Demand for MC, even in non-circumcising communities, is substantial when offered at no cost in a safe setting (WHO and UNAIDS, 2007). In most African settings, only surgical circumcision is available for most adults.
This is a prospective observational study of the PrePex device, which will be conducted with the aim of ascertaining moderate and severe adverse events. This study will be conducted within the context of routine service delivery in Lusaka, Zambia to identify potential issues that must be addressed as MC services are scaled up. PrePex circumcision procedures will be offered as part of the minimum package of HIV prevention services recommended by the Zambian Ministry of Health (MOH), including HIV testing and counseling, provision of Sexually Transmitted infection (STI) syndromic treatment, provision and promotion of condoms, and counseling on risk-reduction and safer sex. This study will be conducted in collaboration with the Zambia MOH and will follow recommendations for introductory study of devices as laid out in the WHO's Framework for Evaluation of Circumcision Devices.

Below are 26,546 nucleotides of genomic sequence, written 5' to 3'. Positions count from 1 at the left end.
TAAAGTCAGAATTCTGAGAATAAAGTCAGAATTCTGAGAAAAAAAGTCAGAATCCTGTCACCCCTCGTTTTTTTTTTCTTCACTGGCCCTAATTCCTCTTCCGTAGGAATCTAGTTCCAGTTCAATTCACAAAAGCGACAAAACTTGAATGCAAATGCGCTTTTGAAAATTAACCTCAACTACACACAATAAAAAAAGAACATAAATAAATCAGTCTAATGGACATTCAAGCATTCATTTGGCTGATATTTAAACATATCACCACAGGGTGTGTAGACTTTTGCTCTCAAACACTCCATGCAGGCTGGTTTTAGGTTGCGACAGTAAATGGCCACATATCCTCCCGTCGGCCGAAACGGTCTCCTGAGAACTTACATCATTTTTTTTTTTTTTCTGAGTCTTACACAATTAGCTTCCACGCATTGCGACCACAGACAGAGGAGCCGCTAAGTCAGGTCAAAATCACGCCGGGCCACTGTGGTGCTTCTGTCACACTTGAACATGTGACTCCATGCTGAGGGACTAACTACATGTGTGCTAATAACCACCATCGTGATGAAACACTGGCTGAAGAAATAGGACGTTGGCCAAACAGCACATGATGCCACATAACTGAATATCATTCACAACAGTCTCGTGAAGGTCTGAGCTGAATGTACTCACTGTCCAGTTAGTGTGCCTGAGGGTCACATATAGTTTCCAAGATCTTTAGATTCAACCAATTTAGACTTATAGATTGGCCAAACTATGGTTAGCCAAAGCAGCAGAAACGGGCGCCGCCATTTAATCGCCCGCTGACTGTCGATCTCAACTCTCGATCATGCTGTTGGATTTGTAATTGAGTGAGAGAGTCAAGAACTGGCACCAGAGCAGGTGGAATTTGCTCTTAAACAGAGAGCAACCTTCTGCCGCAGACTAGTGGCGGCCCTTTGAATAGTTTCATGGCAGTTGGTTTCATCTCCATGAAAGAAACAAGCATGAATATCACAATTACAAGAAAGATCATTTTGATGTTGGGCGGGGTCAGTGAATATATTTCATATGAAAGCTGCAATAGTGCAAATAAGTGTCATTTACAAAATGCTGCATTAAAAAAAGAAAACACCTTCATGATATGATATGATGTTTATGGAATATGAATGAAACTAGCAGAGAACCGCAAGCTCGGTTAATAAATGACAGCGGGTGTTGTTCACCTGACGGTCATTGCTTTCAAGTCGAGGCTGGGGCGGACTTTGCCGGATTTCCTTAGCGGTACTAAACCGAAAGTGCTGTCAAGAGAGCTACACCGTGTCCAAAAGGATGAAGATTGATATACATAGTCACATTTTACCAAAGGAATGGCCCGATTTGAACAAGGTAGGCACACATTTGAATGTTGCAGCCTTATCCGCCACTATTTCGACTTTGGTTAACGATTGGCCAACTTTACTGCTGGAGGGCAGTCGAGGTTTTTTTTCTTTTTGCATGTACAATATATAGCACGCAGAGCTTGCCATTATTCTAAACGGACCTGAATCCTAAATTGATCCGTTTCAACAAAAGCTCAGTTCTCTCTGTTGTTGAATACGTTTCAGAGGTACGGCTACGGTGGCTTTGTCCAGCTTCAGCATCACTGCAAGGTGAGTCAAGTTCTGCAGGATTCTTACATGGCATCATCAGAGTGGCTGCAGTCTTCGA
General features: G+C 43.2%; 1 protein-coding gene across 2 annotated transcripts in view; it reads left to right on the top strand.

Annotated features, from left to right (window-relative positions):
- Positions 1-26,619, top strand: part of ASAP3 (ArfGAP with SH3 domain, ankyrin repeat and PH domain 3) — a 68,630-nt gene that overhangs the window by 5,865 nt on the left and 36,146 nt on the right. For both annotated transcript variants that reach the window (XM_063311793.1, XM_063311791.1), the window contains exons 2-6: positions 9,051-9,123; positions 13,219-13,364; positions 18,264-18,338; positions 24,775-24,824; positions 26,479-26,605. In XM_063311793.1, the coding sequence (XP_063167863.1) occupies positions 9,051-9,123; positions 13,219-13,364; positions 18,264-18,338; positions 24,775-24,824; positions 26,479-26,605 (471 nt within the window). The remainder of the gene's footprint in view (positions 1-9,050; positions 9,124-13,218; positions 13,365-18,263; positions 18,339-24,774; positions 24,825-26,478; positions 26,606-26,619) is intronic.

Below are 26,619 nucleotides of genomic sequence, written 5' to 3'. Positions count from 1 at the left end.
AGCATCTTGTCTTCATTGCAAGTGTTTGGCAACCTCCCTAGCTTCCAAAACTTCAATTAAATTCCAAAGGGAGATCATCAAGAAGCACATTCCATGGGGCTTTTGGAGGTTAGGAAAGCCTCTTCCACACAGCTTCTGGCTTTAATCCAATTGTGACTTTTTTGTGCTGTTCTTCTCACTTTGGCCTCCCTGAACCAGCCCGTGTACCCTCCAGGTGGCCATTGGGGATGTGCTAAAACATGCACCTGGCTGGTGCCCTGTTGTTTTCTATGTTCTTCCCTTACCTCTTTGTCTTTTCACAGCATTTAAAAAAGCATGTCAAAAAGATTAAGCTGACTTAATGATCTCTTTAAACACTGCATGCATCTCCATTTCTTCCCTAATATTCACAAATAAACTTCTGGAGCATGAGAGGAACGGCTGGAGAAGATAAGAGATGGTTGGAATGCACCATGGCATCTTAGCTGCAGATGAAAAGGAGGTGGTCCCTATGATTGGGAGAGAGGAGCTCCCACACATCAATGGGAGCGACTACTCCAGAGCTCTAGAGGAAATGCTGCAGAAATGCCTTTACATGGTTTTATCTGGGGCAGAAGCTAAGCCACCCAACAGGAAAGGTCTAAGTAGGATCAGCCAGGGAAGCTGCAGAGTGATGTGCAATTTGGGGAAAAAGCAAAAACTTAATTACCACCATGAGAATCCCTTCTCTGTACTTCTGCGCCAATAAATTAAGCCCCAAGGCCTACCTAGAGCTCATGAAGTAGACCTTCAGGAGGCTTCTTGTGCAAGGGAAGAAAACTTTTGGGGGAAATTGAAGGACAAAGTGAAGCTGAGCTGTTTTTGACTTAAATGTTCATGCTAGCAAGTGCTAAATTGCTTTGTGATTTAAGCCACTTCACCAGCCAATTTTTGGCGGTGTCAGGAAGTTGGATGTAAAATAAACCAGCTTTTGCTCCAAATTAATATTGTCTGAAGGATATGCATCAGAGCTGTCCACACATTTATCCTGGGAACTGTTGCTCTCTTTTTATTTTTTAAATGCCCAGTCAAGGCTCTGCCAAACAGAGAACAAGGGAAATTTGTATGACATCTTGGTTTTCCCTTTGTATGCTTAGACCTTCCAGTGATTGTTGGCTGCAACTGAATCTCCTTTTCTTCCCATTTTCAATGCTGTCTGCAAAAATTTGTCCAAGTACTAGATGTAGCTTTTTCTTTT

This study is a prospective study of adult male circumcision procedures conducted with the PrePex MC device at two sites in Lusaka, Zambia. The investigators will enroll a total of 500 men aged 18 to 49 who are seeking voluntary medical male circumcision. The first 50 men will undergo intensive follow-up with six scheduled visits, while the remaining 450 men will be scheduled for two follow-up visits at 7 and 42 days after PrePex placement.
Please refer to this study by its ClinicalTrials.gov identifier: NCT01844102
|Society for Family Health|
|Principal Investigator:||Karin Hatzold, MD, Ph.D.||Population Services International|
|Principal Investigator:||Paul Hewett, Ph.D.||Population Council|
|Principal Investigator:||Namwinga Chintu, MBChB||Society for Family Health|
|Principal Investigator:||Bruce Bvulani, MBChB, MMed||Ministry of Health, Zambia|